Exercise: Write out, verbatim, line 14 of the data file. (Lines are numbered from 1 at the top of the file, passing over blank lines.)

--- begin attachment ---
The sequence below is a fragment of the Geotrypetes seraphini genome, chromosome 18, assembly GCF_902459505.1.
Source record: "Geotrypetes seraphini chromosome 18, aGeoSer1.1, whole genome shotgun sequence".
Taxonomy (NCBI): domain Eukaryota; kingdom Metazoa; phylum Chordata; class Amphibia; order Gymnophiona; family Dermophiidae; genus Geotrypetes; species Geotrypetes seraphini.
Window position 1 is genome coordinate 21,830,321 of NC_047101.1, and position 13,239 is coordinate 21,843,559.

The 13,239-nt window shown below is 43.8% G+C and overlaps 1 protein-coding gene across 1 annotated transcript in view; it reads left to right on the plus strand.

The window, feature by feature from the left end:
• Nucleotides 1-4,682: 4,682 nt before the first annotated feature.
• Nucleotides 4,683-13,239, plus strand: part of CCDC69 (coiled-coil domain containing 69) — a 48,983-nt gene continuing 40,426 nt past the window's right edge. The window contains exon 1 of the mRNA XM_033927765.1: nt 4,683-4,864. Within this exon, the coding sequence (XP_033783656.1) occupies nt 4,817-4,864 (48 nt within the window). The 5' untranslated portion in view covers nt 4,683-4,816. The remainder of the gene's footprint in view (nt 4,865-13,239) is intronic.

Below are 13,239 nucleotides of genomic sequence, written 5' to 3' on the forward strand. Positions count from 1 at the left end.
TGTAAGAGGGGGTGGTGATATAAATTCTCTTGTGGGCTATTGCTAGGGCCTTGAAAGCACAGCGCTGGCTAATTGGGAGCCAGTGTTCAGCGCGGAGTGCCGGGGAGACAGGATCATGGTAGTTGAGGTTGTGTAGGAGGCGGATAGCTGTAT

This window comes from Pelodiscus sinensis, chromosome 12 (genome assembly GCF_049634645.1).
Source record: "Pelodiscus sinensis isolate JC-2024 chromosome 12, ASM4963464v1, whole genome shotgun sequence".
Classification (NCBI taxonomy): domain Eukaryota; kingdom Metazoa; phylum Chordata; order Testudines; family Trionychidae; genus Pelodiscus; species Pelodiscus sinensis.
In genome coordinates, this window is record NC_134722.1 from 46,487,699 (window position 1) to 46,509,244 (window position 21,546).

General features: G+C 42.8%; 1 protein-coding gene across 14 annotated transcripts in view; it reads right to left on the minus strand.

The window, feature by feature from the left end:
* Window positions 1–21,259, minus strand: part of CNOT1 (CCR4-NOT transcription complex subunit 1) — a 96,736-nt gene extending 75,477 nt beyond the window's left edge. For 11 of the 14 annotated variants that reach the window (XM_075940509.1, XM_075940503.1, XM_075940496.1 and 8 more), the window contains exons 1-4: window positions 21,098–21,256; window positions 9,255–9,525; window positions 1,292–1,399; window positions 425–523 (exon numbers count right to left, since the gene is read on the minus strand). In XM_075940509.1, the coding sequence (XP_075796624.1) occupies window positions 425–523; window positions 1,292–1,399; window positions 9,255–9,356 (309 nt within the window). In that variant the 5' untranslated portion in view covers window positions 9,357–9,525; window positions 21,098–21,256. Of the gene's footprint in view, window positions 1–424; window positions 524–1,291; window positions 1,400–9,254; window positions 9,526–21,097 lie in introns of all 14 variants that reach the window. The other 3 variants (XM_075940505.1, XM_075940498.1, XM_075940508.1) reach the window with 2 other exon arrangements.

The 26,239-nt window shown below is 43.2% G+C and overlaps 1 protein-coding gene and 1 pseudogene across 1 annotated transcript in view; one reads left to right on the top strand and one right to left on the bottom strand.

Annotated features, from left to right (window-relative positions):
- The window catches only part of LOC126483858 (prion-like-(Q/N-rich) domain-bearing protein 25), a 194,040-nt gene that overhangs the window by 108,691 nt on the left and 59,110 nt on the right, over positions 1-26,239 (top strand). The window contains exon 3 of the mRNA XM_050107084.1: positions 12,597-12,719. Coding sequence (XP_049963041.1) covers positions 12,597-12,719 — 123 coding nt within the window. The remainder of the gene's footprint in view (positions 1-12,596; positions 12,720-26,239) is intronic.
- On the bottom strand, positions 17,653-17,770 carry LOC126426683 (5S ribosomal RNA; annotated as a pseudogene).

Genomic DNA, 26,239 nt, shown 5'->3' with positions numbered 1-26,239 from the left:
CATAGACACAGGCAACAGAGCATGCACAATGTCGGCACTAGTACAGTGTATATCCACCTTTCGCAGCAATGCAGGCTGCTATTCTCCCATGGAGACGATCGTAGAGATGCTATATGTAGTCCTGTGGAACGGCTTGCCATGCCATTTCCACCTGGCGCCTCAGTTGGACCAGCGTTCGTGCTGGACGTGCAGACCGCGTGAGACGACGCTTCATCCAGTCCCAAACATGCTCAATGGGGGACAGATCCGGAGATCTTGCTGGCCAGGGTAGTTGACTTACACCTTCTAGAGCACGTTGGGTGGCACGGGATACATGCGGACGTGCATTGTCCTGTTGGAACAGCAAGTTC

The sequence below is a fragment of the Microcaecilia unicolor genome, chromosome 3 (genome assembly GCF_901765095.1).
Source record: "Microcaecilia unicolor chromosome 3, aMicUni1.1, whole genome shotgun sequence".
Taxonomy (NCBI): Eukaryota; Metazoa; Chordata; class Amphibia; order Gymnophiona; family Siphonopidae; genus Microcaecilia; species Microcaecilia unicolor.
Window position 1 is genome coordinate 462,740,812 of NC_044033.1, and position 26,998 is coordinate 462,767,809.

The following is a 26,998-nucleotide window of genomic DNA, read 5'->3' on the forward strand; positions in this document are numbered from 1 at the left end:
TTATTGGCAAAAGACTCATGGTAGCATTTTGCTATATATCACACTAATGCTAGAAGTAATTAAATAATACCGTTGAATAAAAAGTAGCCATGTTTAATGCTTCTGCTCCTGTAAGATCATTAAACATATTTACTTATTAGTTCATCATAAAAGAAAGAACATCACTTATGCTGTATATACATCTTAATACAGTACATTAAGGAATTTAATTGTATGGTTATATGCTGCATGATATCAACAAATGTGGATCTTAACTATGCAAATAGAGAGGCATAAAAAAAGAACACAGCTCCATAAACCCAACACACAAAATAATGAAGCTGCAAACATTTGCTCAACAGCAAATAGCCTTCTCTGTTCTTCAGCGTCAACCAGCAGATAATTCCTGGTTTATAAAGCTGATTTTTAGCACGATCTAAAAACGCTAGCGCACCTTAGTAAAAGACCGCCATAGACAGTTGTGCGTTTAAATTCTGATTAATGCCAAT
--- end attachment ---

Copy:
In genome coordinates, this window is record NC_134722.1 from 46,487,699 (window position 1) to 46,509,244 (window position 21,546).